Five things we learned in David Johnston's first report on foreign interference
OTTAWA — Special rapporteur David Johnston released his first report on foreign interference on Tuesday, which involved analyzing recent media reports on allegations by unnamed national security sources that China meddled in the 2019 and 2021 federal elections.
The former governor general tapped by Prime Minister Justin Trudeau to investigate the issue said he dug into the validity of that reporting and assessed whether the Liberal government ignored threats or advice from national-security agencies.
Johnston ruled out a public inquiry, finding that much of it would have to be held in private due to top-secret information, but promised to hold his own public hearings instead. His final report is due at the end of October.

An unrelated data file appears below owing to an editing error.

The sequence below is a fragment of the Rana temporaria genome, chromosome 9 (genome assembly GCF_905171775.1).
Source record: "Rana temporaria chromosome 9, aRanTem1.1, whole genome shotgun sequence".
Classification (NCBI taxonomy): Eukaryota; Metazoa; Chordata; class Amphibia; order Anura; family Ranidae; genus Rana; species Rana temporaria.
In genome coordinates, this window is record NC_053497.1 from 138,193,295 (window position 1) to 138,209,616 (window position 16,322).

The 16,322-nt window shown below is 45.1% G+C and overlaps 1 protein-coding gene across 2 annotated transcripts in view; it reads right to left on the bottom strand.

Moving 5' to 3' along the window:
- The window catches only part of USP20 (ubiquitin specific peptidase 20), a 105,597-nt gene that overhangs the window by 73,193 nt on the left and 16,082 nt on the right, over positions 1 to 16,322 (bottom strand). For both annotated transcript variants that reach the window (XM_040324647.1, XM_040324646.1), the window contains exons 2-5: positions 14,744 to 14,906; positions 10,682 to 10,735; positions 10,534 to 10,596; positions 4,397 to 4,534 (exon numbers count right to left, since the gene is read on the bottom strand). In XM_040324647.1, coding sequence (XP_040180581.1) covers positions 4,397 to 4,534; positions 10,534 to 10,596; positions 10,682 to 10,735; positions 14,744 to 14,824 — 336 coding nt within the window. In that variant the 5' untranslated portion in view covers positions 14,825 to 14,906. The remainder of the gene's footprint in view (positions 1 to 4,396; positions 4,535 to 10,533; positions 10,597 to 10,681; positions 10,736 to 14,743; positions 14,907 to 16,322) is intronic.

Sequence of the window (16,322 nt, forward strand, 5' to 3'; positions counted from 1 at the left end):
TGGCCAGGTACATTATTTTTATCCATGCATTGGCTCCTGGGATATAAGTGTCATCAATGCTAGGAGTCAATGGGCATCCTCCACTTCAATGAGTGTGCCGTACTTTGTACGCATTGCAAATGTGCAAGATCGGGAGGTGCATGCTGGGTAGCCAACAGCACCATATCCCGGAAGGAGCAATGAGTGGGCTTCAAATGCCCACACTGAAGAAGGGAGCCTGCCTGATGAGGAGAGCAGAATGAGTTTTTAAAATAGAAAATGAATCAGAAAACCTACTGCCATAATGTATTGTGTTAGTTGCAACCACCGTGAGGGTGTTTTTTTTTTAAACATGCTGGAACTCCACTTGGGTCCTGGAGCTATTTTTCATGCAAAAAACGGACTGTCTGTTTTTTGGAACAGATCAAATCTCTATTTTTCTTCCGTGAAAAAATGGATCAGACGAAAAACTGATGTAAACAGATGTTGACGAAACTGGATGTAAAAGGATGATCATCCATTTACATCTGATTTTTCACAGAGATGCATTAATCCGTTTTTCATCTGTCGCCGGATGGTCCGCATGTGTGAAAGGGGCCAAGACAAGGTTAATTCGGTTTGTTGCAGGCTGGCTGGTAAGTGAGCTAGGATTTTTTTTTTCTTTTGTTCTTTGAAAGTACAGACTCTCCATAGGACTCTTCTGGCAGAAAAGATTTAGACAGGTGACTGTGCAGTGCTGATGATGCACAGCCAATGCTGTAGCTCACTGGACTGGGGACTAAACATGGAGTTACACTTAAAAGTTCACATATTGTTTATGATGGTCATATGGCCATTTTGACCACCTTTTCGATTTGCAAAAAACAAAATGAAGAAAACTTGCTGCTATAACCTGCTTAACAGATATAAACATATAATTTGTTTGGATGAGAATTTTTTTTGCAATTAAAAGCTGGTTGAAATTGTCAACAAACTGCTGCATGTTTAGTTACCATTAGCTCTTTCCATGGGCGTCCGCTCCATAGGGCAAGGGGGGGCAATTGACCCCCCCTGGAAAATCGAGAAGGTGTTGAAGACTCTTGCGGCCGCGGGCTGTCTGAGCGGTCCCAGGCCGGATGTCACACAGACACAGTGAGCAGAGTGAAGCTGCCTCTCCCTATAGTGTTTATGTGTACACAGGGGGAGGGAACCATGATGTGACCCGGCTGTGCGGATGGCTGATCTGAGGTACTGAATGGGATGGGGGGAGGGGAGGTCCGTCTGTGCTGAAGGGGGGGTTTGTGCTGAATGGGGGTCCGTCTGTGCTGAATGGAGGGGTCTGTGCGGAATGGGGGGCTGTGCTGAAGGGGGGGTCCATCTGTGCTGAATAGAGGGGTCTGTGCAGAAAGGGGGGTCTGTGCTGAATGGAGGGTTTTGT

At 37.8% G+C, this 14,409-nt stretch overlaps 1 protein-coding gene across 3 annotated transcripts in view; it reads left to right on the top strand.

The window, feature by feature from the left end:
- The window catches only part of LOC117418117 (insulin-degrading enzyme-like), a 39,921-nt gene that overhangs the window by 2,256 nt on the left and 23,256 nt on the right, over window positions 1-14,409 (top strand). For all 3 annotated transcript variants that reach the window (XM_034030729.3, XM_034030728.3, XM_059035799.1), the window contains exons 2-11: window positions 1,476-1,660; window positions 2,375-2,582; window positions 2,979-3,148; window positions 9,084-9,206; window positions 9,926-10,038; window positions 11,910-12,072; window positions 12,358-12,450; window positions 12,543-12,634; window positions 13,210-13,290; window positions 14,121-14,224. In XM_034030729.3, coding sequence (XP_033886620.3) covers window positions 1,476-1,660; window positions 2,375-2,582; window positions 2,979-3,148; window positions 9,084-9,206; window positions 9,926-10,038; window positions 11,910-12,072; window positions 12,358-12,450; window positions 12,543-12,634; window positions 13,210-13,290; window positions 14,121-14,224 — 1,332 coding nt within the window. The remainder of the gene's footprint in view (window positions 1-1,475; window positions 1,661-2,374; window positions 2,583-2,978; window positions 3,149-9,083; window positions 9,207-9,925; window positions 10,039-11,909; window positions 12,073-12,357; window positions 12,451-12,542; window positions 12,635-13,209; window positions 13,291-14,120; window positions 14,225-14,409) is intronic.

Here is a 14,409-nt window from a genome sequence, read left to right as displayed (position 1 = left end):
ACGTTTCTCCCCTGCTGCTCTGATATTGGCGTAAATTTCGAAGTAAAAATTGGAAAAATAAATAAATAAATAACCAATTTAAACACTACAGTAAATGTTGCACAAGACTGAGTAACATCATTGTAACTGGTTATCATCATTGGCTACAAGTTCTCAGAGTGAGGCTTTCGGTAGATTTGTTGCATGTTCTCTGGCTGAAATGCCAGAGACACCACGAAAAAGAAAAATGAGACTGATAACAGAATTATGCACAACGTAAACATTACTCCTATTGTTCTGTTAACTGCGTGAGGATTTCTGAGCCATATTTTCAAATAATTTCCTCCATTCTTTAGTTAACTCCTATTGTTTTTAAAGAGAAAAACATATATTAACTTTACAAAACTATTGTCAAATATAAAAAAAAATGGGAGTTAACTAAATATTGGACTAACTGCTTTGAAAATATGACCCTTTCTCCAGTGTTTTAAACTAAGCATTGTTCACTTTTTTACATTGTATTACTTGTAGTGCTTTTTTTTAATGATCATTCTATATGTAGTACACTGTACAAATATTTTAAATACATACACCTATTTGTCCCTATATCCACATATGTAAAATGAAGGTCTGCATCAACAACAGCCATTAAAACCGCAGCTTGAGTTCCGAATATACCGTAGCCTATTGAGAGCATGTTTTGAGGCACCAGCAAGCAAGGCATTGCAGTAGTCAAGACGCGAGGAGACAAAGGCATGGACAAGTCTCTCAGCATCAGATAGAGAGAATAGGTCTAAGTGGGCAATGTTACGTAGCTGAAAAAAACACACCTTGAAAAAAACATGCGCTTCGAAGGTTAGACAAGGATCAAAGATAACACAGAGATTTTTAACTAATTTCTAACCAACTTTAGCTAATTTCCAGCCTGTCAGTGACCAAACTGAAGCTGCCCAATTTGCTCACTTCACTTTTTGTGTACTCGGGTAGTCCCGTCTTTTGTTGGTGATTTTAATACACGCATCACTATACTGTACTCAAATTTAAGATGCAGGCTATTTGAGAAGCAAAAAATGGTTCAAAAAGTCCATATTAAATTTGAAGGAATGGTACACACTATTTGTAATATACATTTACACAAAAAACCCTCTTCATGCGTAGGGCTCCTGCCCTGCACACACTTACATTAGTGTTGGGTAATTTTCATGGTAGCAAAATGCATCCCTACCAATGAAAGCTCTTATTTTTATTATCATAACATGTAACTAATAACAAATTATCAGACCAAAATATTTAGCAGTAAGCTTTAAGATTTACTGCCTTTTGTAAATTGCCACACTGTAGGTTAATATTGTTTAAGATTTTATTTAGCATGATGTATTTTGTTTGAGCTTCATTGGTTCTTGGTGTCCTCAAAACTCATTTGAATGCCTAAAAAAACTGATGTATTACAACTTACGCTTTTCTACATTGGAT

Here are five things we learned in his first report.
1. He says there are serious problems with how intelligence is shared within government.
Johnston said he didn't find evidence that cabinet ministers or Trudeau knowingly ignored intelligence, but found there needs to be a better flow of what information is shared between them, and why.
For example, staff at the Prime Minister's Office told Johnston they're given a large binder in a secure room to review material, with no ability to take notes for security reasons.
The binder contains a significant mix of topics from around the world, but no one says, "You should pay attention to this issue in particular," Johnston's report said. If staffers are away, they may not see the binder that day.
The prime minister also told Johnston he's only briefed on matters that are supported by reliable information.
2. He accuses some media organizations of misconstruing intelligence due to a lack of context.
Johnston, who had access to classified documents and intelligence, reviewed allegations published in several reports by Global News and the Globe and Mail. He then drew different conclusions based on his assessment of that intelligence, what he was told by Trudeau, cabinet ministers and other officials, or what he viewed as a lack of evidence.